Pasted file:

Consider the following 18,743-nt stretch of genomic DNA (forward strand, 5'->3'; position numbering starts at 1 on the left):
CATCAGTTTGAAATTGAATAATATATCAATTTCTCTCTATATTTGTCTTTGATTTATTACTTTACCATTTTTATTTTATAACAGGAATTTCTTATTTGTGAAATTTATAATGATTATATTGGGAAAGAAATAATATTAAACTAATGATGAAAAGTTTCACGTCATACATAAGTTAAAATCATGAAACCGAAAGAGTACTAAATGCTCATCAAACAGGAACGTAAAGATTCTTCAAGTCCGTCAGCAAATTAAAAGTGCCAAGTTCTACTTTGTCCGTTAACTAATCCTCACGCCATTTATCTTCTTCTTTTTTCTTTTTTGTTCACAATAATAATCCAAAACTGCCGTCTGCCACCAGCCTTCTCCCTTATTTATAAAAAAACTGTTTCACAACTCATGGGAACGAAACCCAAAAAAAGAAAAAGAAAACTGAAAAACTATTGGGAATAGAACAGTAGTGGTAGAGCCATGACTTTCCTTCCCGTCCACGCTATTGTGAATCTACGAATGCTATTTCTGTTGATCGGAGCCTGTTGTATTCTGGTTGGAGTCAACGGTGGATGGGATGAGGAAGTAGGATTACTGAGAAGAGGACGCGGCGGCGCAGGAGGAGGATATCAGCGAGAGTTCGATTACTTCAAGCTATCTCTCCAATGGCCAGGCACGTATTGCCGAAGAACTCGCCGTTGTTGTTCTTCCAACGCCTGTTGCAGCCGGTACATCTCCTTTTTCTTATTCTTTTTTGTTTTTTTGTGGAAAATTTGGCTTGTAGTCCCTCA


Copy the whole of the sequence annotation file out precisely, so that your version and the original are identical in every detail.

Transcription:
Consider the following 18,743-nt stretch of genomic DNA (forward strand, 5'->3'; position numbering starts at 1 on the left):
CATCAGTTTGAAATTGAATAATATATCAATTTCTCTCTATATTTGTCTTTGATTTATTACTTTACCATTTTTATTTTATAACAGGAATTTCTTATTTGTGAAATTTATAATGATTATATTGGGAAAGAAATAATATTAAACTAATGATGAAAAGTTTCACGTCATACATAAGTTAAAATCATGAAACCGAAAGAGTACTAAATGCTCATCAAACAGGAACGTAAAGATTCTTCAAGTCCGTCAGCAAATTAAAAGTGCCAAGTTCTACTTTGTCCGTTAACTAATCCTCACGCCATTTATCTTCTTCTTTTTTCTTTTTTGTTCACAATAATAATCCAAAACTGCCGTCTGCCACCAGCCTTCTCCCTTATTTATAAAAAAACTGTTTCACAACTCATGGGAACGAAACCCAAAAAAAGAAAAAGAAAACTGAAAAACTATTGGGAATAGAACAGTAGTGGTAGAGCCATGACTTTCCTTCCCGTCCACGCTATTGTGAATCTACGAATGCTATTTCTGTTGATCGGAGCCTGTTGTATTCTGGTTGGAGTCAACGGTGGATGGGATGAGGAAGTAGGATTACTGAGAAGAGGACGCGGCGGCGCAGGAGGAGGATATCAGCGAGAGTTCGATTACTTCAAGCTATCTCTCCAATGGCCAGGCACGTATTGCCGAAGAACTCGCCGTTGTTGTTCTTCCAACGCCTGTTGCAGCCGGTACATCTCCTTTTTCTTATTCTTTTTTGTTTTTTTGTGGAAAATTTGGCTTGTAGTCCCTCA